Healthy hospital getting a grip on obesity crisis
With the UK suffering an obesity epidemic an NHS hospital in east Manchester is making sure its staff and patients can eat nutritious meals
DRASTIC measures have been taken to tackle obesity at a hospital by getting staff to lead by example – removing fizzy drinks and sugary snacks from vending machines and delivering healthy meals to those stuck on wards and in clinics.
A report is being sent to Health Secretary Matt Hancock and the idea could be rolled out across the NHS. Tameside General Hospital, which serves 250,000 people in east Manchester, was the first to ban sugary drinks and even has a regular farmers’ market with fresh local produce.
The local population is among the poorest and unhealthiest in the UK with high obesity rates. The hospital’s 4,000 staff, who work long shifts with little opportunity to eat properly, struggle to stay healthy and admit they set a bad example to the public.
Chief executive Karen James, a former nurse, said: “Staff say they are telling patients to eat healthier and take exercise but they are not really heeding their own advice and they feel dreadful about that.
“Our staff are part of the community and people look to them for advice and support but if they don’t look or feel healthy then they are not in a good position to help others. These are dedicated professionals who believe they should be role models but the food environment at the hospital has been working against them.”
THE UK is in the grip of an obesity epidemic that claims 30,000 lives a year, deprives people of nine years of life and costs the NHS more than £6.1billion a year, while a survey by the Royal College of Nursing reported that 25 per cent of nurses were obese.
“We have to make it easier for them to do the right things and lead by example,” says James, whose changes have included cutting the number of vending machines and banning sugary drinks and snacks in the remaining ones, healthier food in the canteen and offering to deliver meals to busy staff around the hospital.
It also paid for 100 staff to go on a weight loss programme and is trying to reshape shift patterns so they have time to eat healthily rather than making do with sandwiches, crisps, chocolate and treats brought in by grateful patients and their relatives.
The changes have seen staff achieve transformative weight loss and experts believe the success will help the local population heed advice about their health and weight. The project will be featured on Channel 4 tonight.
“Unfit and unhealthy nurses are a cause for concern,” adds James. “A lot of our nurses come from EAT WELL: Fresh local food at Tameside Hospital where sugary vending machine products, inset, are out within our community so, with increasing demand and admissions, we have to turn the model on its head to say: how can we prevent ill health and how can we promote health and well-being?
“Staff say that sometimes they know they are not fit but they are talking to patients and telling them to eat healthier, keep their diabetes under control and exercise more – yet they are not really taking their own advice.
“We know that nurses, and other staff, do long shifts and it can be difficult to get off the wards to eat the right things. We also have lots of patients and relatives who thank staff by bringing cakes and chocolates so that type of food is often around.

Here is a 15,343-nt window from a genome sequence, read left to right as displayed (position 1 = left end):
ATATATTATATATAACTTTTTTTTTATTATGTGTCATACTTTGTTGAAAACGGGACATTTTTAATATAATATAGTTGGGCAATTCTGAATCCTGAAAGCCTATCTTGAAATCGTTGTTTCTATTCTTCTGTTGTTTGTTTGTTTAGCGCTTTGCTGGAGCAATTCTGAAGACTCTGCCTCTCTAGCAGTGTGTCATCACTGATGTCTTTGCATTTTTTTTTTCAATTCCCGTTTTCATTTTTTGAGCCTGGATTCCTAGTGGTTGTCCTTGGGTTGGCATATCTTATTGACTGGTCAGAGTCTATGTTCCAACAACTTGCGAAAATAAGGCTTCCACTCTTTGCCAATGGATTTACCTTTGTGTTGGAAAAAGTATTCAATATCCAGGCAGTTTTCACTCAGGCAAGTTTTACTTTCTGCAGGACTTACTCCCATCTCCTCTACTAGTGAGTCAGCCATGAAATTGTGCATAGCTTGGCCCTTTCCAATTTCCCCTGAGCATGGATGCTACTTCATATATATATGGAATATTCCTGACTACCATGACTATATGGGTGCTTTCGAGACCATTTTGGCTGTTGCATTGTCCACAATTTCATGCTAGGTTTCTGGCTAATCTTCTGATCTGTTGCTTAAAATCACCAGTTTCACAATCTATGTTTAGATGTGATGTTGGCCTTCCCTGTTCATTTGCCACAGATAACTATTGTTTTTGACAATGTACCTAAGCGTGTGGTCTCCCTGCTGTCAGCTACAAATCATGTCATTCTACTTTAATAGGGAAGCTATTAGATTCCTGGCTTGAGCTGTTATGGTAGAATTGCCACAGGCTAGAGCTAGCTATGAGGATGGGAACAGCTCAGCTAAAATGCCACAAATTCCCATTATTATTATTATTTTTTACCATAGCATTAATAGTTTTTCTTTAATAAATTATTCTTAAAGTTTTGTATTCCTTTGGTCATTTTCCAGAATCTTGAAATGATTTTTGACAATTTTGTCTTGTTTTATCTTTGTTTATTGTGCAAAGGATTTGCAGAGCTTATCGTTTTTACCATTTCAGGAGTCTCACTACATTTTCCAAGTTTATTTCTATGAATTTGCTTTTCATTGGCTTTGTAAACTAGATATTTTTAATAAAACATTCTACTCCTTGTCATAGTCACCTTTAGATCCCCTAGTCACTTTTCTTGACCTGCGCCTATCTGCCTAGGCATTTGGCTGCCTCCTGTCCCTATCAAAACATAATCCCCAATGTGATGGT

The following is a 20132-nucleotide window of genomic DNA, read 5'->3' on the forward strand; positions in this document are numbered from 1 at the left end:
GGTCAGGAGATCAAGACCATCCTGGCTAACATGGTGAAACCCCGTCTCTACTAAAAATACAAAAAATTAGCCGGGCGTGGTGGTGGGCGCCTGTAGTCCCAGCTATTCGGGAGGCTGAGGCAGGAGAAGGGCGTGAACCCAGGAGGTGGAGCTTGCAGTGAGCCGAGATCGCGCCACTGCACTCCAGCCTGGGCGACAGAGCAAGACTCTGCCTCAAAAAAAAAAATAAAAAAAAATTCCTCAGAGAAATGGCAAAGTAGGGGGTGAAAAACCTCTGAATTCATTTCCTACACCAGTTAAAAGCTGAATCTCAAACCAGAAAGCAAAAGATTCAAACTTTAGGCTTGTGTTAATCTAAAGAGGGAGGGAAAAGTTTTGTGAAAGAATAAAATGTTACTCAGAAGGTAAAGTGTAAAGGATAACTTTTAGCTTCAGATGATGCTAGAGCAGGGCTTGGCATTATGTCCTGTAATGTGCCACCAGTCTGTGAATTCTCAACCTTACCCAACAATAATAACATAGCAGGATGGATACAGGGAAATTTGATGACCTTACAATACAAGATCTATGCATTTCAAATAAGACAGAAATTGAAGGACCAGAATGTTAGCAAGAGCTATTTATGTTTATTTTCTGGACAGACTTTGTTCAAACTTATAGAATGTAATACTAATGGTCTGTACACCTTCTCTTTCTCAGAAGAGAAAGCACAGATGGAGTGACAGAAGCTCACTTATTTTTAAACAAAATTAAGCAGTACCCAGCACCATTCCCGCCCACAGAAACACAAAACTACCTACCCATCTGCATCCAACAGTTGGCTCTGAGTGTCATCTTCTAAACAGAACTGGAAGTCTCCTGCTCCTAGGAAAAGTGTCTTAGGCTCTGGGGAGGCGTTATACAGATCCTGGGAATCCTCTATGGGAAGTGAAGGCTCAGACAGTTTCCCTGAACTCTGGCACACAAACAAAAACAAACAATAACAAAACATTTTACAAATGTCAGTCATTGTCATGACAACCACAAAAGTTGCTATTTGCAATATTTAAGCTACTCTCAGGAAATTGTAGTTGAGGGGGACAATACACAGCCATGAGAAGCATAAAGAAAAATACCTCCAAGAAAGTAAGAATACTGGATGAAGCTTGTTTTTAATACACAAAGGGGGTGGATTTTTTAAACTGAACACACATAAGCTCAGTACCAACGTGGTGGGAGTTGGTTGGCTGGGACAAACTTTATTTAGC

“We have to give them the opportunity to keep healthy.”
Tam Fry, chief of the National Obesity Forum believes the Tameside template should be replicated around the NHS. “I’m fully supportive. Many hospitals have
kevin loses 2 stone with slimpod
KEVIN Morris put on weight after a shoulder injury at 26 cut short his sporting activities. The 6ft former porter and theatre assistant, married with two children, saw his weight balloon to more than 19 stone as he struggled to eat healthily while working long shifts.
“The weight piled on. I tried all the diets but I lose interest if I don’t lose weight quickly,” he says. “I was virtually addicted to crisps and could eat five packets a day no problem. I sometimes got through 11 packets because they are so convenient. “But the weight became an increasing problem as I couldn’t do a great deal.” Kevin, 50, from Mossley who works in the hospital’s plaster room, tried the Slimpod system, which uses a nine-minute daily message to help users lose weight and reframe their approach to food. Kevin added: “I was a bit sceptical at first because I have tried so many fad diets but this is really working and I’ve lost more than two stone.” lots of vending machines that are full of junk but sometimes they are the only option for staff with little time. “Hospital staff are role models so it is important to support them to be fit for the job. I hope other hospitals follow this lead.” Orthopaedic practitioner Kevin Morris, 50, ditched his habit of munching through 11 packets of crisps a day and lost two stone.
“I live in a three-storey house and had to have a rest after the first flight,” says Kevin, whose weight peaked at 19.5 stone before he started on the Slimpod weight loss programme when it was offered by the hospital in June. “I’d got that big a few years back that my daughter Lucy wanted me to go on a diet so she could get her arms round me to give me a hug.”
The Department of Health and Social Care said: “We are committed to improving health through our Long Term Plan for the NHS and this is a great example of how employers can do their part to help staff be healthier. “The Government is determined to promote the benefits of good nutrition and regular exercise to help patients live longer, healthier and happier lives.”
How To Lose Weight Well, Channel 4, 8pm tonight
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